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Happy Anniversary

New Jersey welcomes a year of online gambling

Happy Anniversary

Online gambling in New Jersey is far from the billion-dollar business the state predicted—about one tenth of that—but still has had it successes after one full year of operation.

“We’ve had some victories and we’ve had some losses,” David Rebuck, director of the state Division of Gaming Enforcement, told the Associated Press. “From a regulatory standpoint, it’s working really well, without any catastrophes, meltdowns or scandals. On the negative side, it was projected to be a much stronger financial performer.”

Online gaming brought in about $111 million in its first year, and has settled in at about $10 million a month. Still, that’s very far away from the $1 billion New Jersey Governor Chris Christie predicted when it started and from the $500 million many analysts predicted.

That revenue has still propped up some Atlantic City casinos—online sites in the state have to go through Atlantic City casinos—but four casinos have still closed this year in the resort, though only two offered online gambling. A fifth casino—Trump Taj Mahal—is scheduled to close this month. Its online partner, Ultimate Gaming, has closed and left the state.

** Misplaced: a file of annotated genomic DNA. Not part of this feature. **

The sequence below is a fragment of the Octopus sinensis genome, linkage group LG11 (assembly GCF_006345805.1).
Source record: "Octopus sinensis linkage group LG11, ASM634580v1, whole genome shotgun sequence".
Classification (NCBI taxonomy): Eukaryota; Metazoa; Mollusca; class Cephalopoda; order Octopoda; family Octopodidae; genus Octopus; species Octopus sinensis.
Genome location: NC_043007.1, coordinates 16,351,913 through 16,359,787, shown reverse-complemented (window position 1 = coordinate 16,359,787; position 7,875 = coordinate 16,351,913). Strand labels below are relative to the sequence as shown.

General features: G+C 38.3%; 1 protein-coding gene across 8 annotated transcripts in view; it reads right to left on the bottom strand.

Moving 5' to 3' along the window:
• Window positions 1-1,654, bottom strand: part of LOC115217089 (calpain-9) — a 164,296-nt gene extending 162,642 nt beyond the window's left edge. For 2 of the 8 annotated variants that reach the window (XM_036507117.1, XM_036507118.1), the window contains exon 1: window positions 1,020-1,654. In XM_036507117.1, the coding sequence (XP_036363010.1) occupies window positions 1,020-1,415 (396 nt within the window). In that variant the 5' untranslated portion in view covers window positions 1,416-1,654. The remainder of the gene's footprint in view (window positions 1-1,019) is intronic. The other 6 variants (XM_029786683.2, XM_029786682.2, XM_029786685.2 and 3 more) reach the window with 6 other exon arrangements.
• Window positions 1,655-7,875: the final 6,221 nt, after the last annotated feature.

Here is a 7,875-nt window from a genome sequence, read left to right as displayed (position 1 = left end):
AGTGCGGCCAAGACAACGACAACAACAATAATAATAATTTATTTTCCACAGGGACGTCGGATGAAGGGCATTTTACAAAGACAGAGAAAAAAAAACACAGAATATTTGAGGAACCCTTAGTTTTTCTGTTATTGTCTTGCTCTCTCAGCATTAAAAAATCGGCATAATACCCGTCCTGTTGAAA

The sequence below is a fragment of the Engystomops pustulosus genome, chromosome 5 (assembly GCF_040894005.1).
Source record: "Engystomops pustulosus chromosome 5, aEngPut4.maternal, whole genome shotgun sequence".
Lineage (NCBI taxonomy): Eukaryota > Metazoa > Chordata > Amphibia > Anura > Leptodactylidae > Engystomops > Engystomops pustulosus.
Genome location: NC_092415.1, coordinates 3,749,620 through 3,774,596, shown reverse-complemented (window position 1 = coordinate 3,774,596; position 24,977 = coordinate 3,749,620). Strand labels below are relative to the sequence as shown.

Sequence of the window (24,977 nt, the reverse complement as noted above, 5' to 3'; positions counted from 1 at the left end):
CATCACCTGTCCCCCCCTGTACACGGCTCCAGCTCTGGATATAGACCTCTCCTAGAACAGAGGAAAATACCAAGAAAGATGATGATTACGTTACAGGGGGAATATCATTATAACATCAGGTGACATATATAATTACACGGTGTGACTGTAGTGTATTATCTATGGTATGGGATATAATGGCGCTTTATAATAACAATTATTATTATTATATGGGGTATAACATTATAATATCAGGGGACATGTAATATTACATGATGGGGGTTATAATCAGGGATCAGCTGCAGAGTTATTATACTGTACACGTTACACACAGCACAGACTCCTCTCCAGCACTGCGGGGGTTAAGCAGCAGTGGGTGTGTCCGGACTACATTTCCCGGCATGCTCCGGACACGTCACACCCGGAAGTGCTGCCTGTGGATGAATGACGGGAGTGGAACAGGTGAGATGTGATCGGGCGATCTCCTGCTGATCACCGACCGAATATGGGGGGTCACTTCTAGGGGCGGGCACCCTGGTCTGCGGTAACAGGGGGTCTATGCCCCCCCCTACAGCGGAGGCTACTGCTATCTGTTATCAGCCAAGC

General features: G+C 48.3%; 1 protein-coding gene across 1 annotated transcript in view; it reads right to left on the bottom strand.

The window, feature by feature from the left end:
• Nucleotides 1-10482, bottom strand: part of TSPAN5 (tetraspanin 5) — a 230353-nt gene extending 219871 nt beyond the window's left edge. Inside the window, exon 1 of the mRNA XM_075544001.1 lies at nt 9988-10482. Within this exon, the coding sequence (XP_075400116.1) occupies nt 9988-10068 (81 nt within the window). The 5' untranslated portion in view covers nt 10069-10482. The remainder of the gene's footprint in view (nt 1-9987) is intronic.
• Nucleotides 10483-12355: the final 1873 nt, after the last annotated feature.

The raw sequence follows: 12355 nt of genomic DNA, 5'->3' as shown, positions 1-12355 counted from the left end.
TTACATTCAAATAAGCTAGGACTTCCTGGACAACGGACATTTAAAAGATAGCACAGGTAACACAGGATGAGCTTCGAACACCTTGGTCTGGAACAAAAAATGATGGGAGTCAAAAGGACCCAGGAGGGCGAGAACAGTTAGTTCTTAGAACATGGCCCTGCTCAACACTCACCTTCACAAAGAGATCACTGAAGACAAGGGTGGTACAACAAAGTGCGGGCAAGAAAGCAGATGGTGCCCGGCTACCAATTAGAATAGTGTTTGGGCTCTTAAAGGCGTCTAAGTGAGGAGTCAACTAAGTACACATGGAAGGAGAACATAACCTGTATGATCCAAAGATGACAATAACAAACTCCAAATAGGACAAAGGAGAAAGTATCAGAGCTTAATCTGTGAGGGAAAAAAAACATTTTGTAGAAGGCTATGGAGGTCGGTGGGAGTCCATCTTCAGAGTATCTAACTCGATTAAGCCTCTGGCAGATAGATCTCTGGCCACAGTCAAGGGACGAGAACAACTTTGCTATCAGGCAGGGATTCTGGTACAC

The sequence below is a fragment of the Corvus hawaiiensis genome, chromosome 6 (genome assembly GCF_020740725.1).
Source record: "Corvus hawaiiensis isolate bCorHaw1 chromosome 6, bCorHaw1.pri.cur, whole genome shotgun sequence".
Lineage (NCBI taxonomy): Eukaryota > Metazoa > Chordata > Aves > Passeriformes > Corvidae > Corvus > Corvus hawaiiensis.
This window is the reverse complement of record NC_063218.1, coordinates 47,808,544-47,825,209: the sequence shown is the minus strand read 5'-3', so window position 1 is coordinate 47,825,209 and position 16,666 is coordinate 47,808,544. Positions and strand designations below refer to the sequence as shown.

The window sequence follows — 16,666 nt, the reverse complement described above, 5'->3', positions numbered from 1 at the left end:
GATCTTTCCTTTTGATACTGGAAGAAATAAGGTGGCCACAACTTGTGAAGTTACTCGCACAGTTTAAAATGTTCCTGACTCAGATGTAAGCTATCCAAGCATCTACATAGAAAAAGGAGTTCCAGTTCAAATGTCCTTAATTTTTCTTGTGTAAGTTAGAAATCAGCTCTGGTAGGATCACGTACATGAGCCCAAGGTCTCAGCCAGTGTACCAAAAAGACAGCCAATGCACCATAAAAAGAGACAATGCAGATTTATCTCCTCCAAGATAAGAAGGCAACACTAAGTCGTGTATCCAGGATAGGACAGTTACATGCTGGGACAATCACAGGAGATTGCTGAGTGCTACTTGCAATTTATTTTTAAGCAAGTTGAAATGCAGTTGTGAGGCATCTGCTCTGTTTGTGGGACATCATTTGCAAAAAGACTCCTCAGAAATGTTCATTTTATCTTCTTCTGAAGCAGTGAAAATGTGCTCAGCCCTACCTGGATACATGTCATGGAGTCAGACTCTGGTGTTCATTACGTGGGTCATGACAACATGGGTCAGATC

But the state has used the year to work on technical problems that plagued the early days of online gambling. For example, Rebuck says problems with geolocation software—which determines if players are legally within the state’s borders—have settled down and now false rejections occur less than 5 percent of the time.

Players, however, still face problems with credit card issuers and banks, many of which refuse to process online gambling transactions. Automated bank transfers remain the most common way for players to make deposits.

Rebuck told the AP that a goal for the industry’s second year is to increase player pools in online games like poker. He said he has had discussions in Nevada and the United Kingdom about sharing player pools, but no deal is imminent.

PokerStars’ entry into the market is also expected to give the state a boost, but Rebuck said approval isn’t likely until next year. Many had thought PokerStars, since being acquired by Amaya, would be approved more quickly.

The Pala Indian tribe of California launched a new site last month, and Rebuck said another company wants to join the New Jersey market as well, but he would not identify it.